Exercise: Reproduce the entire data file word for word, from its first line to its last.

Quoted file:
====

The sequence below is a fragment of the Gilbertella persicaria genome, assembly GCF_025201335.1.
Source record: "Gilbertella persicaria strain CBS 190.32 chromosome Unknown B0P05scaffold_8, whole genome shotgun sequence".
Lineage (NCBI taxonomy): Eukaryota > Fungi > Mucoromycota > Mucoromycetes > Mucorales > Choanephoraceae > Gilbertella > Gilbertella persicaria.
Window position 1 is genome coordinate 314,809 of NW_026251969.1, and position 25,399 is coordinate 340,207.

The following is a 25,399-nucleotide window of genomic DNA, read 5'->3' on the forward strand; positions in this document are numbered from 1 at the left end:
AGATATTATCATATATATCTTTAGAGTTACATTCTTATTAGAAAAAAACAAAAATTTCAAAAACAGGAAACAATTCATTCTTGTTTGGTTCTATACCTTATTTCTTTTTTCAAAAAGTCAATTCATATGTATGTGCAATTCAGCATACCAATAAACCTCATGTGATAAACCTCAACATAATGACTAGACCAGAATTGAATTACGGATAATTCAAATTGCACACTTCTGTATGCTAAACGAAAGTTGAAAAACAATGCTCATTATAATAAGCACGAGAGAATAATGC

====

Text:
The sequence below is a fragment of the Gilbertella persicaria genome, assembly GCF_025201335.1.
Source record: "Gilbertella persicaria strain CBS 190.32 chromosome Unknown B0P05scaffold_8, whole genome shotgun sequence".
Lineage (NCBI taxonomy): Eukaryota > Fungi > Mucoromycota > Mucoromycetes > Mucorales > Choanephoraceae > Gilbertella > Gilbertella persicaria.
Window position 1 is genome coordinate 314,809 of NW_026251969.1, and position 25,399 is coordinate 340,207.

The following is a 25,399-nucleotide window of genomic DNA, read 5'->3' on the forward strand; positions in this document are numbered from 1 at the left end:
AGATATTATCATATATATCTTTAGAGTTACATTCTTATTAGAAAAAAACAAAAATTTCAAAAACAGGAAACAATTCATTCTTGTTTGGTTCTATACCTTATTTCTTTTTTCAAAAAGTCAATTCATATGTATGTGCAATTCAGCATACCAATAAACCTCATGTGATAAACCTCAACATAATGACTAGACCAGAATTGAATTACGGATAATTCAAATTGCACACTTCTGTATGCTAAACGAAAGTTGAAAAACAATGCTCATTATAATAAGCACGAGAGAATAATGC